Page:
Predicting Diabetic Retinopathy from Risk Factor Data and Digital Retinal Images
Charles R. Drew University of Medicine and Science is a private, non-profit, Historically Black Graduate Institution and a Hispanic-Serving Health Professions School located in the Willowbrook area of Los Angeles, CA. Named in honor of Dr. Charles R. Drew, a blood banking pioneer, it was founded in 1966 in response to inadequate medical facilities within the Watts region of Los Angeles. The University’s mission is to cultivate diverse health professional leaders who are dedicated to social justice and health equity for underserved populations through outstanding education, research, clinical service, and community engagement. The University’s vision is excellent health and wellness for all in a world without health disparities.
The Los Angeles County Department of Health Services (LAC DHS) serves more than 800,000 underinsured and uninsured patients each year, and is the largest publicly operated county safety net health care system in the United States. It successfully implemented a large-scale digital Teleretinal Diabetic Retinopathy Screening (TDRS) program resulting in: (1) the elimination of the need for more than 14,000 visits to specialty care professionals, (2) a 16.3% increase in annual rates of screening for DR, and (3) an 89.2% reduction in wait times for screening. Thus, TDRS programs have the potential to maximize access and efficiency in the safety net, where the need for such programs is most critical.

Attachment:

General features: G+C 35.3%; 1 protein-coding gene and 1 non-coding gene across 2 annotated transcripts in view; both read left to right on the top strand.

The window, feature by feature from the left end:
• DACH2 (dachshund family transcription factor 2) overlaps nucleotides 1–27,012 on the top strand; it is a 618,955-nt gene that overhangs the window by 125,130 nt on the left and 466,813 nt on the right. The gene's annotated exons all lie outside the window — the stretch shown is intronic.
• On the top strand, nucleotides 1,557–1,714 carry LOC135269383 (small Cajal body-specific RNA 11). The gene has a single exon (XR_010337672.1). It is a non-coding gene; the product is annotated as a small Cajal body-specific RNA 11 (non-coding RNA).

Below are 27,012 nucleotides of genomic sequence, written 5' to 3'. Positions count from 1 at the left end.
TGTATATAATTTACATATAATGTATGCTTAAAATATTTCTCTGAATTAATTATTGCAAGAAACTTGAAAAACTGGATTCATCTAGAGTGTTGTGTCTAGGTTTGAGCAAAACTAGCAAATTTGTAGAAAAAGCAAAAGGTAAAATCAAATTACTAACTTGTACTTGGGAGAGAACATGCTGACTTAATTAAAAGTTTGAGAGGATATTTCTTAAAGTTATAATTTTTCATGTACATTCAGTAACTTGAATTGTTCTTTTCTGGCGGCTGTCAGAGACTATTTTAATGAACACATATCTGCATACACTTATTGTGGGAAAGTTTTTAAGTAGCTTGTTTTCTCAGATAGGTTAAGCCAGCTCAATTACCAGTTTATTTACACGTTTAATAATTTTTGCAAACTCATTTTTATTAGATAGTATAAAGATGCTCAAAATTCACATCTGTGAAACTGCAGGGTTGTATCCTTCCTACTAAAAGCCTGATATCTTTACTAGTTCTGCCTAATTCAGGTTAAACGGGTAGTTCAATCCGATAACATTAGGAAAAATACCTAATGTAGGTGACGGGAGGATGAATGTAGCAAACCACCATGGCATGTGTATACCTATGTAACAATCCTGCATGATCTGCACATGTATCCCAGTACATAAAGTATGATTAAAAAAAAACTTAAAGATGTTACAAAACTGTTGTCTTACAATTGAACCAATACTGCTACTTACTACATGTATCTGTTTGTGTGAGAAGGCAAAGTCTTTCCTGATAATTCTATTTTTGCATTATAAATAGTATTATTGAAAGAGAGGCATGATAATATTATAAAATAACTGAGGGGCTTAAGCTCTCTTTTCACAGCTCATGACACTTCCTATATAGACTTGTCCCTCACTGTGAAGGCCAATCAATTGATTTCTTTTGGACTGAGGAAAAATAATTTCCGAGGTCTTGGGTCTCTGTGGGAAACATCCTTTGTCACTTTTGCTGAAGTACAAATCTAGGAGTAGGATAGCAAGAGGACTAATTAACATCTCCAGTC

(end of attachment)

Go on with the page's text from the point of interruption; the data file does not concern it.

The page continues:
The Medical Imaging Informatics group at the University of California, Los Angeles (UCLA) is an interdisciplinary team, housed of the Department of Radiological Sciences at UCLA. The realization of evidence-based and individually-tailored medicine are central to MII’s goals. State-of-the-art methods from across a spectrum of disciplines – the life and health sciences; computer and data sciences; engineering; mathematics; and cognitive and behavioral sciences – are all combined and leveraged to realize a future of improved healthcare and our evolving understanding of the human condition.
The Eye Picture Archive Communication System (EyePACS) uses specialized software to help prevent vision impairment from diabetic retinopathy by linking primary care providers with eye care specialists. It uses a “store and forward” electronic consult (e-consult) technology that allows clinics to capture and upload digital images of a patient’s retina to the EyePACS website for interpretation by a trained clinician in a remote location. Once the consultants have read the images and responded, patients will be contacted by their clinic to communicate their results. If needed, they will be provided with referrals for treatment and control to prevent the progression of the disease. This clinical communication system has been used successfully for diabetic retinopathy screenings in diverse clinical settings all over the country.